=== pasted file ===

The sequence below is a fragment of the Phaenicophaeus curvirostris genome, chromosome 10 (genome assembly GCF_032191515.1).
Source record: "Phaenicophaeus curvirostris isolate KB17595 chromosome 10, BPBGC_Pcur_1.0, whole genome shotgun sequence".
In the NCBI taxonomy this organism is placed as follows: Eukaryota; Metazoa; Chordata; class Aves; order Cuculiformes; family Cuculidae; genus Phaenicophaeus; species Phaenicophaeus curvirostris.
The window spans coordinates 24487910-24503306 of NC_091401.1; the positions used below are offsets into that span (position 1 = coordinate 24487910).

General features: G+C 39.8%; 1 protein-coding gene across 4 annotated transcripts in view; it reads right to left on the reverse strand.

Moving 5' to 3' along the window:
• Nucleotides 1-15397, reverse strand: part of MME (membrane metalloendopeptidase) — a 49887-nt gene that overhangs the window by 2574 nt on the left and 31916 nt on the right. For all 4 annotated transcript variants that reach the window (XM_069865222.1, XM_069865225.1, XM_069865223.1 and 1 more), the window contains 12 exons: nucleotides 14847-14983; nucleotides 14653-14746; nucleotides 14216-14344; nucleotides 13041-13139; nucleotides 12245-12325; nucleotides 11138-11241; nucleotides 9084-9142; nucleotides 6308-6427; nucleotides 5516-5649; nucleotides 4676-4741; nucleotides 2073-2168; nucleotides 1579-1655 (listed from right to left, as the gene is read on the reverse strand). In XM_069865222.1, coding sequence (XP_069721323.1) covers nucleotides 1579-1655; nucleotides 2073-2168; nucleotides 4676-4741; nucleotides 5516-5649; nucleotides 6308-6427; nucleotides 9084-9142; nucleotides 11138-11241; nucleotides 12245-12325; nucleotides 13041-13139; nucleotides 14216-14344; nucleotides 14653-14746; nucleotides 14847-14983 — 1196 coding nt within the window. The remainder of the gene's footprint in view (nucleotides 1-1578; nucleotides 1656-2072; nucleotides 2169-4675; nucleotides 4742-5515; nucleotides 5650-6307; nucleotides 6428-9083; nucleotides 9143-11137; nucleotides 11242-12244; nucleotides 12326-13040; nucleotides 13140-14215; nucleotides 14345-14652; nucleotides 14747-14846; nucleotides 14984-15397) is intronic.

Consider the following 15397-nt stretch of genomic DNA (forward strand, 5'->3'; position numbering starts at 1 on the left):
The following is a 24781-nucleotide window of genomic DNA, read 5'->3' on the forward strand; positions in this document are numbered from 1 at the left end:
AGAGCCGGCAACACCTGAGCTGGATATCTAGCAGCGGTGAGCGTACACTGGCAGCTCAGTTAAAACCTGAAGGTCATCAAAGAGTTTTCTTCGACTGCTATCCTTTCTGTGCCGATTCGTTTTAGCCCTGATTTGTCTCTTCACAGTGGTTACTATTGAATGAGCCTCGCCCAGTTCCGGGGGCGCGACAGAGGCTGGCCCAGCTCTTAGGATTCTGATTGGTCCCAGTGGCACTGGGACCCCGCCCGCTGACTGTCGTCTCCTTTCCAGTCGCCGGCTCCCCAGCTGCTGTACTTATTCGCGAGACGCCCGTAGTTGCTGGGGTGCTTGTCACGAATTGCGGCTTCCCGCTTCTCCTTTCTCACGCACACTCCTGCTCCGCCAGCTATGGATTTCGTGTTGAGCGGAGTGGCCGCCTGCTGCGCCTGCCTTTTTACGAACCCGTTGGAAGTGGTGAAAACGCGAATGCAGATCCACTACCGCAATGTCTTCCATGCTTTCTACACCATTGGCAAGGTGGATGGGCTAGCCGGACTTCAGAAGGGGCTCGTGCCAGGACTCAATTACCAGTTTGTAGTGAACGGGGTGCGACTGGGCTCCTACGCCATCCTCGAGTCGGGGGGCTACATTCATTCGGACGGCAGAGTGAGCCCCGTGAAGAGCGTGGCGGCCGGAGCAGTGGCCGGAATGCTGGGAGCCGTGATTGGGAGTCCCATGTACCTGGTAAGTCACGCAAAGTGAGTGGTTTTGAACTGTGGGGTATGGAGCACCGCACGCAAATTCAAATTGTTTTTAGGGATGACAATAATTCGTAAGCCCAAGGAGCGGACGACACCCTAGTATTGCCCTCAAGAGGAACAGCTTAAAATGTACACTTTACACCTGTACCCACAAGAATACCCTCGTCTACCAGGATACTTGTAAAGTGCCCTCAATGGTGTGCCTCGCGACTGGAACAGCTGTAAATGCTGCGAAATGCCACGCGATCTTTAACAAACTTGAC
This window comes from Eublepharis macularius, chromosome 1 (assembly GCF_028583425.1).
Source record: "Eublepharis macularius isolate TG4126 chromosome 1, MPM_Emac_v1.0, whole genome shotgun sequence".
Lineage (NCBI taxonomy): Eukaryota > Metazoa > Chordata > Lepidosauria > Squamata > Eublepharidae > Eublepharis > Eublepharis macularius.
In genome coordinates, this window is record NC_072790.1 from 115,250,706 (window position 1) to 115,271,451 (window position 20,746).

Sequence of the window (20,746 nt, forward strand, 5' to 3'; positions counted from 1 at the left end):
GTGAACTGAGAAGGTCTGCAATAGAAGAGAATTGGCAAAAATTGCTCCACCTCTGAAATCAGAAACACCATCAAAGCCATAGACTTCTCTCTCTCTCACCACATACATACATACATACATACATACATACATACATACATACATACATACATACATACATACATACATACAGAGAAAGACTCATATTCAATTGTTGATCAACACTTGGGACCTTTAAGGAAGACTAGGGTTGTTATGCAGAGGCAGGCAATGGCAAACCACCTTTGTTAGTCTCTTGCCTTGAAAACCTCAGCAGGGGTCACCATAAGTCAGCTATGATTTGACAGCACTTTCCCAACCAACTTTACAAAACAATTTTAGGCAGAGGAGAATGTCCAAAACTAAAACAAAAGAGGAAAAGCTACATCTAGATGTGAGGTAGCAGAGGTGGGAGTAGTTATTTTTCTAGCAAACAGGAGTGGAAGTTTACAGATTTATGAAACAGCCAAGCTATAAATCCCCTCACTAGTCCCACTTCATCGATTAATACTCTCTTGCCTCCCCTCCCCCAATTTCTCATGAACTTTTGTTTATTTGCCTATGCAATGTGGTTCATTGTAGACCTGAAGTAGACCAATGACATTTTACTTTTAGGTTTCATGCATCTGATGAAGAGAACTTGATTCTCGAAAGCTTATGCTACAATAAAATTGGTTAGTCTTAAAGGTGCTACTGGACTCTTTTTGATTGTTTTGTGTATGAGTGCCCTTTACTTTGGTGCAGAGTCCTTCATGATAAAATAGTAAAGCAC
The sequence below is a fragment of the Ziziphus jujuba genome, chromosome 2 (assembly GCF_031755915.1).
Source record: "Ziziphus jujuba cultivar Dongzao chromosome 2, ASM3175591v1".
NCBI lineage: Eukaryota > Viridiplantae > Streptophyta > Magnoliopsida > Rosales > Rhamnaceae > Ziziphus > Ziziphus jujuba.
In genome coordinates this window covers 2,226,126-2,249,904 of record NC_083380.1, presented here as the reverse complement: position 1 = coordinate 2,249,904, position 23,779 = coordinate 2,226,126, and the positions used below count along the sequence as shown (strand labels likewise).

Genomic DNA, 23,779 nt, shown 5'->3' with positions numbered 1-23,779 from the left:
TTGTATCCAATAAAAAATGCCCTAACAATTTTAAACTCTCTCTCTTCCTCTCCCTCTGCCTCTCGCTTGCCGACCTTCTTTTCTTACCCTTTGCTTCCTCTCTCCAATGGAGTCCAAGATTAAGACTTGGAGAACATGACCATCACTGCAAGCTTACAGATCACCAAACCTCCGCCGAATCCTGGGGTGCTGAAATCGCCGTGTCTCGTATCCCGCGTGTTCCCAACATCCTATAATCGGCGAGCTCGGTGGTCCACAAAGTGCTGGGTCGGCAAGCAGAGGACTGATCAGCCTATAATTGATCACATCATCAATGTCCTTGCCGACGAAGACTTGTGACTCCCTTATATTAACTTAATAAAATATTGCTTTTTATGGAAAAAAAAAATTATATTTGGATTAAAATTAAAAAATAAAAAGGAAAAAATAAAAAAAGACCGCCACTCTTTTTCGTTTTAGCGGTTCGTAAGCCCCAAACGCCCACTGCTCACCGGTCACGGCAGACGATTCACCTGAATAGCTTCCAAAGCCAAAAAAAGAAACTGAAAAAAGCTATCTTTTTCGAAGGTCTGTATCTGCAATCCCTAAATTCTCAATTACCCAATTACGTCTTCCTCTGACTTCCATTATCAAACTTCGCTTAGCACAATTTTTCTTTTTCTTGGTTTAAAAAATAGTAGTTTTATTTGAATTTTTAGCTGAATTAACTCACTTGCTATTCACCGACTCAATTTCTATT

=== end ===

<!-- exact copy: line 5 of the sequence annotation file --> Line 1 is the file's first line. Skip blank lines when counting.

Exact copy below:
General features: G+C 39.8%; 1 protein-coding gene across 4 annotated transcripts in view; it reads right to left on the reverse strand.